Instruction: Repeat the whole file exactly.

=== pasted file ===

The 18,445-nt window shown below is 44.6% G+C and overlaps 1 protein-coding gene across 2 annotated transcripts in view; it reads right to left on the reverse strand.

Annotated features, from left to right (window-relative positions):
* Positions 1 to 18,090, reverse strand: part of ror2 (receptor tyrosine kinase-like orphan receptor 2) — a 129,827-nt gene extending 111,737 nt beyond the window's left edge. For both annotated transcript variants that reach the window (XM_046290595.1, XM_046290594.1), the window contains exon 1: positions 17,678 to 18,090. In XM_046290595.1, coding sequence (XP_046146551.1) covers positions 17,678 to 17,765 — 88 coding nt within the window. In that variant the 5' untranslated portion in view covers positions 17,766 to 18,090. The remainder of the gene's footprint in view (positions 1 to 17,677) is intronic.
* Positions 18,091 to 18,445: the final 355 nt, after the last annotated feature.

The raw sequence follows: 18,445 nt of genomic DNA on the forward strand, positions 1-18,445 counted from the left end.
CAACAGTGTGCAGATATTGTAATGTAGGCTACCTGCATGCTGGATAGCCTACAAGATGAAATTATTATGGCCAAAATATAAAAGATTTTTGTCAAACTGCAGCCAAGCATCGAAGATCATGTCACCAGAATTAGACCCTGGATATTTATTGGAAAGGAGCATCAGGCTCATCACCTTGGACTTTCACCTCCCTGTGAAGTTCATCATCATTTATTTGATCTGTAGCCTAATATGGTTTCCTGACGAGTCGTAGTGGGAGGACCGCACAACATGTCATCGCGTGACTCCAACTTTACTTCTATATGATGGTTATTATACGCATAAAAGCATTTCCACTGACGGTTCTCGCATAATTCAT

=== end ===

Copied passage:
The 18,445-nt window shown below is 44.6% G+C and overlaps 1 protein-coding gene across 2 annotated transcripts in view; it reads right to left on the reverse strand.

Annotated features, from left to right (window-relative positions):
* Positions 1 to 18,090, reverse strand: part of ror2 (receptor tyrosine kinase-like orphan receptor 2) — a 129,827-nt gene extending 111,737 nt beyond the window's left edge. For both annotated transcript variants that reach the window (XM_046290595.1, XM_046290594.1), the window contains exon 1: positions 17,678 to 18,090. In XM_046290595.1, coding sequence (XP_046146551.1) covers positions 17,678 to 17,765 — 88 coding nt within the window. In that variant the 5' untranslated portion in view covers positions 17,766 to 18,090. The remainder of the gene's footprint in view (positions 1 to 17,677) is intronic.
* Positions 18,091 to 18,445: the final 355 nt, after the last annotated feature.

The raw sequence follows: 18,445 nt of genomic DNA on the forward strand, positions 1-18,445 counted from the left end.
CAACAGTGTGCAGATATTGTAATGTAGGCTACCTGCATGCTGGATAGCCTACAAGATGAAATTATTATGGCCAAAATATAAAAGATTTTTGTCAAACTGCAGCCAAGCATCGAAGATCATGTCACCAGAATTAGACCCTGGATATTTATTGGAAAGGAGCATCAGGCTCATCACCTTGGACTTTCACCTCCCTGTGAAGTTCATCATCATTTATTTGATCTGTAGCCTAATATGGTTTCCTGACGAGTCGTAGTGGGAGGACCGCACAACATGTCATCGCGTGACTCCAACTTTACTTCTATATGATGGTTATTATACGCATAAAAGCATTTCCACTGACGGTTCTCGCATAATTCAT